Job 37 & 2 Corinthians 7

Job 37

    “At this also my heart trembles
        and leaps out of its place.
    Keep listening to the thunder of his voice
        and the rumbling that comes from his mouth.
    Under the whole heaven he lets it go,
        and his lightning to the corners of the earth.
    After it his voice roars;
        he thunders with his majestic voice,
        and he does not restrain the lightnings when his voice is heard.
    God thunders wondrously with his voice;
        he does great things that we cannot comprehend.
    For to the snow he says, ‘Fall on the earth,’
        likewise to the downpour, his mighty downpour.
    He seals up the hand of every man,
        that all men whom he made may know it.
    Then the beasts go into their lairs,
        and remain in their dens.
    From its chamber comes the whirlwind,
        and cold from the scattering winds.
    By the breath of God ice is given,
        and the broad waters are frozen fast.
    He loads the thick cloud with moisture;
        the clouds scatter his lightning.
    They turn around and around by his guidance,
        to accomplish all that he commands them
        on the face of the habitable world.
    Whether for correction or for his land
        or for love, he causes it to happen.
    
    
    “Hear this, O Job;
        stop and consider the wondrous works of God.
    Do you know how God lays his command upon them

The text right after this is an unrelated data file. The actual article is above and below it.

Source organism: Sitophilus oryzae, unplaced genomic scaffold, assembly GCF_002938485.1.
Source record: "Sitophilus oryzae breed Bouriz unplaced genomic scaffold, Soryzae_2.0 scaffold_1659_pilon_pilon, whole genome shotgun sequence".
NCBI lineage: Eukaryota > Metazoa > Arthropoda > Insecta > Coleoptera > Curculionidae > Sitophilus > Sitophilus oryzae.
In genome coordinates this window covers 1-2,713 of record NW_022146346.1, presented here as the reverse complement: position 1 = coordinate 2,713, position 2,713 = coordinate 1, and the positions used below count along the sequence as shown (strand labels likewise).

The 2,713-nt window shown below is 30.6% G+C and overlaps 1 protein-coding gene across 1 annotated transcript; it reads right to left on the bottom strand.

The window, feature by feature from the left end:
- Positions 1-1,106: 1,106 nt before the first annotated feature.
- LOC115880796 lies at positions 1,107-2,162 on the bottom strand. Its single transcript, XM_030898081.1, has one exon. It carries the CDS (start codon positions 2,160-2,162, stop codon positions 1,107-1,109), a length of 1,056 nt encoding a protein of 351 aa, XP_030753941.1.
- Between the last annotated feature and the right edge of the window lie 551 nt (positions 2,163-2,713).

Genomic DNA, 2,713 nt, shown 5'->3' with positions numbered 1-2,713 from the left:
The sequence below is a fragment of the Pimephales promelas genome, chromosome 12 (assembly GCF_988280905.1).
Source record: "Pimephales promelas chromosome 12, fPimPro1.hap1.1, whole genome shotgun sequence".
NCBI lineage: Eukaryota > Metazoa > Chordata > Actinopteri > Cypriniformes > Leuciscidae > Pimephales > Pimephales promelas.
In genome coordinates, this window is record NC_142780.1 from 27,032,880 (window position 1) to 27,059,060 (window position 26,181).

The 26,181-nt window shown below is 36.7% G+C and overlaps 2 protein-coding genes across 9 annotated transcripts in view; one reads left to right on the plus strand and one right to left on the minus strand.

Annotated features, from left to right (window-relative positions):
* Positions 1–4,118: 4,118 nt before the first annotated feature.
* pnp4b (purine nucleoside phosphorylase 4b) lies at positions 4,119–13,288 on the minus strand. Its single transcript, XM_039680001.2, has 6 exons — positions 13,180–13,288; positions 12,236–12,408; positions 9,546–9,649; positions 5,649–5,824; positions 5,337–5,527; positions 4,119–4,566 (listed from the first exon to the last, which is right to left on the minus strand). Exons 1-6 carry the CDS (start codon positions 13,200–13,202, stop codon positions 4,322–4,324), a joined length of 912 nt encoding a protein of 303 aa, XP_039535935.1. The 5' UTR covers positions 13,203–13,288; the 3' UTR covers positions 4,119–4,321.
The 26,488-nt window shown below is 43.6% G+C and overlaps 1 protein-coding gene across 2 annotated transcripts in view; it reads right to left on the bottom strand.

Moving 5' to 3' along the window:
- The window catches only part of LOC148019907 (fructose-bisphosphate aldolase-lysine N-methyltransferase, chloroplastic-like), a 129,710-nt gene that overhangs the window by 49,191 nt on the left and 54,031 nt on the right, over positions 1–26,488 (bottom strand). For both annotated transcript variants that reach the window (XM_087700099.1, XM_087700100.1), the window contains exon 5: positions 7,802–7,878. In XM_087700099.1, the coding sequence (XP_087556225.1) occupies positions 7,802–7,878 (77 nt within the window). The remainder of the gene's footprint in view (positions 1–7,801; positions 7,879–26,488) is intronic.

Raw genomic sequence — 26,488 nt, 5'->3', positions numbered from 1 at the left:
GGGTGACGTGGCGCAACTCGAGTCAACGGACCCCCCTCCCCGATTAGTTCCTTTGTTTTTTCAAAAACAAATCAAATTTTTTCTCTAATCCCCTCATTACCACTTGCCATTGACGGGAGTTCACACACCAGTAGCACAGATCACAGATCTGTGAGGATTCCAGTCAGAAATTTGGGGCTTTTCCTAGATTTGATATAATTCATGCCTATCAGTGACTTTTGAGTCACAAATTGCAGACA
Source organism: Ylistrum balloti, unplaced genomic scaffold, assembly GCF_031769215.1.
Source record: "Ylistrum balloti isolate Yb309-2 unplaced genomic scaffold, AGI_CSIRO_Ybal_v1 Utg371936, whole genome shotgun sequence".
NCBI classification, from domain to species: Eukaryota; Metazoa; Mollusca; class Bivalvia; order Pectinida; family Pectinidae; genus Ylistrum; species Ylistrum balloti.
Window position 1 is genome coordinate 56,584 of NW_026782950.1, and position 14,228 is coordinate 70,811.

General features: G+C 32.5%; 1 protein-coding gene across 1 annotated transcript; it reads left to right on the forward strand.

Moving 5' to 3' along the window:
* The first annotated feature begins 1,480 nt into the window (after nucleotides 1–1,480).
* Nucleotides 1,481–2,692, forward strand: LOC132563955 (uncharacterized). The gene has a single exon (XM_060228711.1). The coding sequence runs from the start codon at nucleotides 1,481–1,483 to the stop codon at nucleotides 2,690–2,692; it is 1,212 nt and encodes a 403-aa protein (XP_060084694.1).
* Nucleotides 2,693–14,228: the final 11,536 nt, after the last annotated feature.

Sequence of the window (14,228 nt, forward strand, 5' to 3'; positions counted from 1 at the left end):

and causes the lightning of his cloud to shine?
    Do you know the balancings of the clouds,
        the wondrous works of him who is perfect in knowledge,
    you whose garments are hot
        when the earth is still because of the south wind?
    Can you, like him, spread out the skies,
        hard as a cast metal mirror?
    Teach us what we shall say to him;
        we cannot draw up our case because of darkness.
    Shall it be told him that I would speak?
        Did a man ever wish that he would be swallowed up?
    
    
    “And now no one looks on the light
        when it is bright in the skies,
        when the wind has passed and cleared them.
    Out of the north comes golden splendor;
        God is clothed with awesome majesty.
    The Almighty—we cannot find him;
        he is great in power;
        justice and abundant righteousness he will not violate.
    Therefore men fear him;
        he does not regard any who are wise in their own conceit.”
    

(Job 37 ESV)

2 Corinthians 7

    Since we have these promises, beloved, let us cleanse ourselves from every defilement of body and spirit, bringing holiness to completion in the fear of God.

    Make room in your hearts for us. We have wronged no one, we have corrupted no one, we have taken advantage of no one. I do not say this to condemn you, for I said before that you are in our hearts, to die together and to live together. I am acting with great boldness toward you; I have great pride in you; I am filled with comfort. In all our affliction, I am overflowing with joy.